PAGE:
20th Jan 2023 11:35

Another excellent article Rebecca
One of my former partners became an MP and served on various treasury committees. He told me that when debating a finance bill at the committee stage he would frequently find that it was only him and the government representative promoting the clause being debated who truly understood the technical issues involved.
I have the opportunity to give my thoughts in the Daily Telegraph online Money edition and what you are saying is entirely consistent with some comments I have been making there.
Mike

Thanks (4)
avatar
By tim hervey
20th Jan 2023 12:00

Good article. There is too much short termism in politics and tax policy-making with political point-scoring on most politician's agenda, especially those in the opposition parties.

"The Office of Tax Simplification (now abolished)" - strictly speaking this is not the case. It will formally close when the Spring 2023 Finance Bill receives Royal Assent.

As for the comment "You then also need to look at the software companies who are also clearly lobbying politicians, those same software companies often don't have good enough internal accountants advising them on how updates to tax should work / what the output should be and therefore they make errors in the design stage.", as a CTA who works in the tax compliance software industry, and has done so for 25+ years, I don't agree with all parts of that comment. Clearly, the debacle of MTD for ITSA (which I'm not involved with) has meant software companies needed to point out, and lobby HMRC about, the many technical issues. As for 'good enough internal accountants advising them', there may well be some truth in that but I hope I am good enough!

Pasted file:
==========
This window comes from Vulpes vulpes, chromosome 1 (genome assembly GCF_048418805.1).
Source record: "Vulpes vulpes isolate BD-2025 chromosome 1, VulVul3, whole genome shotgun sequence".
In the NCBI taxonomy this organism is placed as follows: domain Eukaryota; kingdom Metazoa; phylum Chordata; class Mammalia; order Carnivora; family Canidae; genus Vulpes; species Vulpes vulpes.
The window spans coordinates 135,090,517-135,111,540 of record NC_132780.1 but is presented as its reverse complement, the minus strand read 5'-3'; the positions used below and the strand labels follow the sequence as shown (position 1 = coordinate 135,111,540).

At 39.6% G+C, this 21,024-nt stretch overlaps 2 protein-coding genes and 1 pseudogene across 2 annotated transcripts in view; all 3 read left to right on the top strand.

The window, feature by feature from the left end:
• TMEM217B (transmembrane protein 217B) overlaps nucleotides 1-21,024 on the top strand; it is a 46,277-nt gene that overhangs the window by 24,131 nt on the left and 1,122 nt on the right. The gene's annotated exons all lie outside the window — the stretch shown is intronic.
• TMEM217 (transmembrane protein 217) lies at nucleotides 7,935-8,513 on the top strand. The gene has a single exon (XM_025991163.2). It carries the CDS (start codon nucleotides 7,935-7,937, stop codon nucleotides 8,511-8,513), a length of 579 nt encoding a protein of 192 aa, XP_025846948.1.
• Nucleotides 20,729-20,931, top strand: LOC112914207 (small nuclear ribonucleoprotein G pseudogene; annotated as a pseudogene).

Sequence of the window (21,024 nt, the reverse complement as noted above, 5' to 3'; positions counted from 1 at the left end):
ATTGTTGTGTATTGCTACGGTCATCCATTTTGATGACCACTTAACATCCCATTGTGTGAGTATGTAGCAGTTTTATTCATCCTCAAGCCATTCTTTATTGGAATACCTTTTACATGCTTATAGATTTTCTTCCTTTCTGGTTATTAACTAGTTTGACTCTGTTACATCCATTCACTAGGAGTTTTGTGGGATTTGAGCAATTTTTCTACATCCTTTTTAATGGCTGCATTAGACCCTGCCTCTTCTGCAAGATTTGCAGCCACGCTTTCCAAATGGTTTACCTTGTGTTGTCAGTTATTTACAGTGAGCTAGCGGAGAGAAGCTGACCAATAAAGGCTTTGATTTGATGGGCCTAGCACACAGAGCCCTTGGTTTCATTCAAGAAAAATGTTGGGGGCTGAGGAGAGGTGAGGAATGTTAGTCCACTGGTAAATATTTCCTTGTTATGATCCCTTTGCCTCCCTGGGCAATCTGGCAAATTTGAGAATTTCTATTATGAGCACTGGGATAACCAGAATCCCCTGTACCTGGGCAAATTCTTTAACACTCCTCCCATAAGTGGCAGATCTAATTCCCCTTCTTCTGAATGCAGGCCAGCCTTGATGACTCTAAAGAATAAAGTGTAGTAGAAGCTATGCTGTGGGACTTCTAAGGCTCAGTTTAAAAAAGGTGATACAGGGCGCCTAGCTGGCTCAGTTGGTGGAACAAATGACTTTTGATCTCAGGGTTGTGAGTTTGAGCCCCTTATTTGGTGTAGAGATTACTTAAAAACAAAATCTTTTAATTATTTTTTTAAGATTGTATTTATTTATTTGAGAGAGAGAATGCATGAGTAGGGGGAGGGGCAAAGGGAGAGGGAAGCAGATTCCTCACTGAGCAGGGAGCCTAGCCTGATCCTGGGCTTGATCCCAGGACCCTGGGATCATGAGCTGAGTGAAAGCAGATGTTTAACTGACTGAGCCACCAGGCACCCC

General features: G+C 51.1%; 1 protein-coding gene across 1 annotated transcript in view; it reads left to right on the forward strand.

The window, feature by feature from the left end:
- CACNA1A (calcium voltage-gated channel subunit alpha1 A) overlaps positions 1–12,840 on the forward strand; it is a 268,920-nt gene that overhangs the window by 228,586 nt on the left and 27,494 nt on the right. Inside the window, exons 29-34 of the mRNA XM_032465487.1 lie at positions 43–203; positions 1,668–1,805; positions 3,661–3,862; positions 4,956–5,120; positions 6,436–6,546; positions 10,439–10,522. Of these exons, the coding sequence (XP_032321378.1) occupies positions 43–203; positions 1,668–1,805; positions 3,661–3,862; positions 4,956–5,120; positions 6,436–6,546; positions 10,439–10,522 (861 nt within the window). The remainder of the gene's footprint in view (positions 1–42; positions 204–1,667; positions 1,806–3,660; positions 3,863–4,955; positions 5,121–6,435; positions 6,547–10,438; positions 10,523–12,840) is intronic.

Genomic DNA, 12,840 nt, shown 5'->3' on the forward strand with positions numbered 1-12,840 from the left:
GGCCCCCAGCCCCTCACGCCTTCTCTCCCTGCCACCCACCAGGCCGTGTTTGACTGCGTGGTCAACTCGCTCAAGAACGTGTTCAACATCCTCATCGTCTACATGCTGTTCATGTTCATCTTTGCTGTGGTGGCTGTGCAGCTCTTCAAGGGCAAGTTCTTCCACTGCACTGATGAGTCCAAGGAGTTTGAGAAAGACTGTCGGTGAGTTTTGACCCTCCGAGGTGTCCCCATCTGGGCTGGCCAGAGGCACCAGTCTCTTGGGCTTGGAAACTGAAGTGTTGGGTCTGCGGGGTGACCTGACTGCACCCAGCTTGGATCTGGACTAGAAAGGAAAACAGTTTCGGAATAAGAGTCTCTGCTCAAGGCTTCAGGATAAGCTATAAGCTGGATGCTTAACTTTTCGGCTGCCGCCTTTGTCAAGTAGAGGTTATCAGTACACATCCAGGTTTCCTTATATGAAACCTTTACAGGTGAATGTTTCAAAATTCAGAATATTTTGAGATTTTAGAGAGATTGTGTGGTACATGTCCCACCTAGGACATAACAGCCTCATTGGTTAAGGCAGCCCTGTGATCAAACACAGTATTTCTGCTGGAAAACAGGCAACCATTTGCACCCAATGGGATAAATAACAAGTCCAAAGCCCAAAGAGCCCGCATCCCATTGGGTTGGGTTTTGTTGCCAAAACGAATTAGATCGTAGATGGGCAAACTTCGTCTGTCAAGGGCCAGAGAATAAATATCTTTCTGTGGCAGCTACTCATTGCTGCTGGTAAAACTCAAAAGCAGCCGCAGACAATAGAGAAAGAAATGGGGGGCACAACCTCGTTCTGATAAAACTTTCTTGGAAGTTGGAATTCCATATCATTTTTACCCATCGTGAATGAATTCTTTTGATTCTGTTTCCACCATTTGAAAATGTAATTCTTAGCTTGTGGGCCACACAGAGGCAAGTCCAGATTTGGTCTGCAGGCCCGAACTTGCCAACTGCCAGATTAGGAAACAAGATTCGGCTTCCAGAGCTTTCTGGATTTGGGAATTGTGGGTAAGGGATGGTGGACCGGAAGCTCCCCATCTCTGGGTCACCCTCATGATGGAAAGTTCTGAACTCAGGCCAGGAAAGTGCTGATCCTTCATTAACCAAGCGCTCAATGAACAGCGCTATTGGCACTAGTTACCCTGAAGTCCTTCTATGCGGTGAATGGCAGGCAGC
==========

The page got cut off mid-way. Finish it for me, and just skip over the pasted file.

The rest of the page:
Thanks (0)
By Nick Graves
20th Jan 2023 12:04

Go full Rothbard.

The problem will fix itself.

Thanks (1)
avatar
By Mr J Andrews
20th Jan 2023 14:17

Why do we get bad tax laws ? In the main they are ill conceived but pushed through ideas by out of touch politicians.
The wantoness of George Osborne's whim attacking the compliant hardworking backbone of our society with his vision of making the plebeians suffer with MTD may have gone down well by his mates at the Bullingdon Club. The ribaldry of Nigel Lawson's Mobile Phone tax may have sounded good after a glass of port or two. With dog attacks at an all time high , Bob Cryer's Dangerous Dog tax certainly had no effect on its aim - ridding the country of fighting dogs. It goes on.

Thanks (1)
Replying to Mr J Andrews:
avatar
By johnjenkins
20th Jan 2023 14:34

Don't forget IR35 where the status of a Limited Company is just taken away to suit a perceived increase in the tax take.

Thanks (1)